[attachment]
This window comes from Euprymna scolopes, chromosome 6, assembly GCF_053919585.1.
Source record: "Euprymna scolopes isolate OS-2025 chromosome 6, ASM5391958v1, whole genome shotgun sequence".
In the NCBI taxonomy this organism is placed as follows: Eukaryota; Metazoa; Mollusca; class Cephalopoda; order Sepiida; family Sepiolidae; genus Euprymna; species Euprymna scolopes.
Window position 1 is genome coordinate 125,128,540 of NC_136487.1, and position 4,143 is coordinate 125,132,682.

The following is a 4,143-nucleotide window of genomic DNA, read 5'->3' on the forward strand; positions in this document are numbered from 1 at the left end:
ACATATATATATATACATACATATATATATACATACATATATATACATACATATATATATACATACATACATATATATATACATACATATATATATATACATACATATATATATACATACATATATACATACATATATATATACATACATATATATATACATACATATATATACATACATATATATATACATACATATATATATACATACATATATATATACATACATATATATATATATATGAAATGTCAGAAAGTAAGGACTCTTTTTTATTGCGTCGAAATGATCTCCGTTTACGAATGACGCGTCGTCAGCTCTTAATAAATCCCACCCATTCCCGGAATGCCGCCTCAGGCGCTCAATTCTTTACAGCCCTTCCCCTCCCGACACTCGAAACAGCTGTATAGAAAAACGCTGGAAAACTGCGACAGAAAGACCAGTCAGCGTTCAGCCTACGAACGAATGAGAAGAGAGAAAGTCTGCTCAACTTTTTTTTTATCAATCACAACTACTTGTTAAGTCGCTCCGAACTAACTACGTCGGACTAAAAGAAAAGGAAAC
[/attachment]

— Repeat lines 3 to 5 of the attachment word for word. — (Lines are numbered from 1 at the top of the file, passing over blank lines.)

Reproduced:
In the NCBI taxonomy this organism is placed as follows: Eukaryota; Metazoa; Mollusca; class Cephalopoda; order Sepiida; family Sepiolidae; genus Euprymna; species Euprymna scolopes.
Window position 1 is genome coordinate 125,128,540 of NC_136487.1, and position 4,143 is coordinate 125,132,682.

The following is a 4,143-nucleotide window of genomic DNA, read 5'->3' on the forward strand; positions in this document are numbered from 1 at the left end: